In my last post, I said I was getting back to a good writing schedule since the hurricane. Well, let me change that to I’m trying to get back to a good writing schedule.
This past week was pretty good. I wrote every morning except one. And then this morning, despite good intentions, I haven’t yet opened my novel document. I have been getting up at 6 am, or at least, snoozing until 6:30, but it’s still pitch black at that time, making it hard to drag myself out of bed. Late nights also don’t help, of course.
But most of all, it’s laziness on my part. Sure my day job is busy, and there are things I want to do around the house. But most of all, I think it’s because in the back of my mind, there’s nothing to keep me accountable. I haven’t been to our critique group since the hurricane. (There was one meeting right after, but no one could make it.) And because I don’t have that connection with writers, it’s easy for me to do something else. A friend from our critique group emailed me the other day saying she felt similarly. She said she had been all over the place since the hurricane and hasn’t done a bit of writing in a month. She too was looking forward to the next critique group meeting to get that inspiration fellow writers can provide.
Writing is so solitary, that unless the desire is really driving us, it’s easy for us to put it off today, and then the next day, and the next, until, before you know it, you haven’t written in a couple of months. That’s where critique groups can really help. Being around fellow writers inspires us to keep putting pen to paper, or fingers to keyboard.
My husband and I vowed to workout every week day for a month before the hurricane, and I made up calendars so we could tick off the days. During the hurricane, all that stopped and since the hurricane, it took us a while to get back to it. But we did three days last week, and my husband suggested we make up a calendar that has four months on it instead of just one to inspire us to keep going. I decided I would also use my calendar for my writing.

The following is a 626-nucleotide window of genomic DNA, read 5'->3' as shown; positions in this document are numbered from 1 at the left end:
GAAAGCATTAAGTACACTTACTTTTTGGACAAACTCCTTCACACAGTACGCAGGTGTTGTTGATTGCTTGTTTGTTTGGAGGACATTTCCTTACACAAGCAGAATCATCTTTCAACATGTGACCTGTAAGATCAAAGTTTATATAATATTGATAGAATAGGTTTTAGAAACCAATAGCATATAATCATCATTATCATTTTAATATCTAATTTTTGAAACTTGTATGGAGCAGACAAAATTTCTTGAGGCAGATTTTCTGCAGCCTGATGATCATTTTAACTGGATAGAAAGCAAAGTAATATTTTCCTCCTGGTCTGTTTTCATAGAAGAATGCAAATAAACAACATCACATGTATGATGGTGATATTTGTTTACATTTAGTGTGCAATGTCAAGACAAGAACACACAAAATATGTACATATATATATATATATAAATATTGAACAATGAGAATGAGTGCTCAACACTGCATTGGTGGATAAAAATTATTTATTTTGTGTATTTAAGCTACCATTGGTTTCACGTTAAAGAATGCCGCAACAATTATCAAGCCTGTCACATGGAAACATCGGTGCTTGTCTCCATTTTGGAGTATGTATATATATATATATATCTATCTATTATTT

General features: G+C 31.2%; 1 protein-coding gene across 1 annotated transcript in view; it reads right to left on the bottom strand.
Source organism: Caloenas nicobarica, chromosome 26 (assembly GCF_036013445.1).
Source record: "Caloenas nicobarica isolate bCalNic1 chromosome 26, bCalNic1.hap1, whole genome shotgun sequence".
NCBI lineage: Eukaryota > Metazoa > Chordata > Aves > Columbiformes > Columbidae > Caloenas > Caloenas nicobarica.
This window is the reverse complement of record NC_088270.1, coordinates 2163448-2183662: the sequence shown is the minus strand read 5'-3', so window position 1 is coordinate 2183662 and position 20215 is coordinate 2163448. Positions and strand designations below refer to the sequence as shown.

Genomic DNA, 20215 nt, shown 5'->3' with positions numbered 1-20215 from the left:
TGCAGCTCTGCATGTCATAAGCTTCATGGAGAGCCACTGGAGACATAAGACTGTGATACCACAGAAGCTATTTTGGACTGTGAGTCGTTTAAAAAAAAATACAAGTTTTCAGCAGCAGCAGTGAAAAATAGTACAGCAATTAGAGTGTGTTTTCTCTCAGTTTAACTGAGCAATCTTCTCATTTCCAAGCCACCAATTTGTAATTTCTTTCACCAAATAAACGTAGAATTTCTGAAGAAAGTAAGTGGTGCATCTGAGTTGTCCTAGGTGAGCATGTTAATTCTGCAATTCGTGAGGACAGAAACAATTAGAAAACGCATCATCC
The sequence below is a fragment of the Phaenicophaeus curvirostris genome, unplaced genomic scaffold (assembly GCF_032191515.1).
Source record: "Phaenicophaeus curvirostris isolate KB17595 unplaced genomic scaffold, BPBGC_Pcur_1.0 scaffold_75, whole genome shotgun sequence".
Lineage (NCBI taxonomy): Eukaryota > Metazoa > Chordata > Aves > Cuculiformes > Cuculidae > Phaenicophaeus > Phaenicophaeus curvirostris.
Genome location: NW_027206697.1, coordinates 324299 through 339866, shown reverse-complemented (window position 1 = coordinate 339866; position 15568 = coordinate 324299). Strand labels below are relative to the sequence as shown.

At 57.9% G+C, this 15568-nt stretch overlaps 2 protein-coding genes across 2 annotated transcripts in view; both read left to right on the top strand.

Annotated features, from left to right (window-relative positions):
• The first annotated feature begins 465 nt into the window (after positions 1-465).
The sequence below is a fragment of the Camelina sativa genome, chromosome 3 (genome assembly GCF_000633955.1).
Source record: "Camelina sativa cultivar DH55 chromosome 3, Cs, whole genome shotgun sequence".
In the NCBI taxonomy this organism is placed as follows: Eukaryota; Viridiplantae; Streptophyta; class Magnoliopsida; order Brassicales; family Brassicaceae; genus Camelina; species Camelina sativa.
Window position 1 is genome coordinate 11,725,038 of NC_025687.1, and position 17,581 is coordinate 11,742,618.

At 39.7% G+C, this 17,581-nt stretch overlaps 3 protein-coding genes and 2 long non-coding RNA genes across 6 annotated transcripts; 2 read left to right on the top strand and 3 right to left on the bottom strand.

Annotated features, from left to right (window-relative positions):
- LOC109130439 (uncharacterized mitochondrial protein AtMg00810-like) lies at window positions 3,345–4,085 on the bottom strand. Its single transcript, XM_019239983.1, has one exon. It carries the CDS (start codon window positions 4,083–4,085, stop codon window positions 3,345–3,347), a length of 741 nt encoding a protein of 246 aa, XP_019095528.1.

Having something to make you accountable can help pull you through the dry times, when you don’t feel like writing. There are plenty of days we don’t feel like going to work, but our jobs pay us, and if we don’t do them, that pay cheque will go away. That keeps us accountable, keeps us coming back.
With our own writing, there is no pay check … at least, not yet. Our ultimate goal is to sell our work, whether getting it published for an article, short story or book, or selling a screenplay. Either way, we hope that one day, our work will provide us with a pay check. Of course, there’s no guarantee of that pay check at the end. There’s just hope. But writing also gives us so much more while we’re doing it: creative outlet, feeling of accomplishment, the joy of living with our characters and our worlds outside of our own lives for that time that we’re in front of our computer or notebook. The journey of writing is a reward in of itself; the pay check, if we get it, is bonus.
So, when we think of putting our writing on the back burner — as I have been doing lately — we should remember two things: Firstly, without writing, we’re missing out on the creative journey and feeling of satisfaction it gives us knowing we have done something for ourselves today. Secondly, the longer it takes for us to finish the writing (and revising, and revising, and revising), the longer it will be before we have a chance to get that pay check.
Writing might not have a pay-off that we can identify immediately, but it is there, and that should also help keep us accountable, and writing.
All right, that said, I’m going to print out my four-month workout/writing calendar — and I’m going to make sure every single day is filled in.
How are you getting on with your writing? What are your distractions? What are the things that keep you accountable with your writing?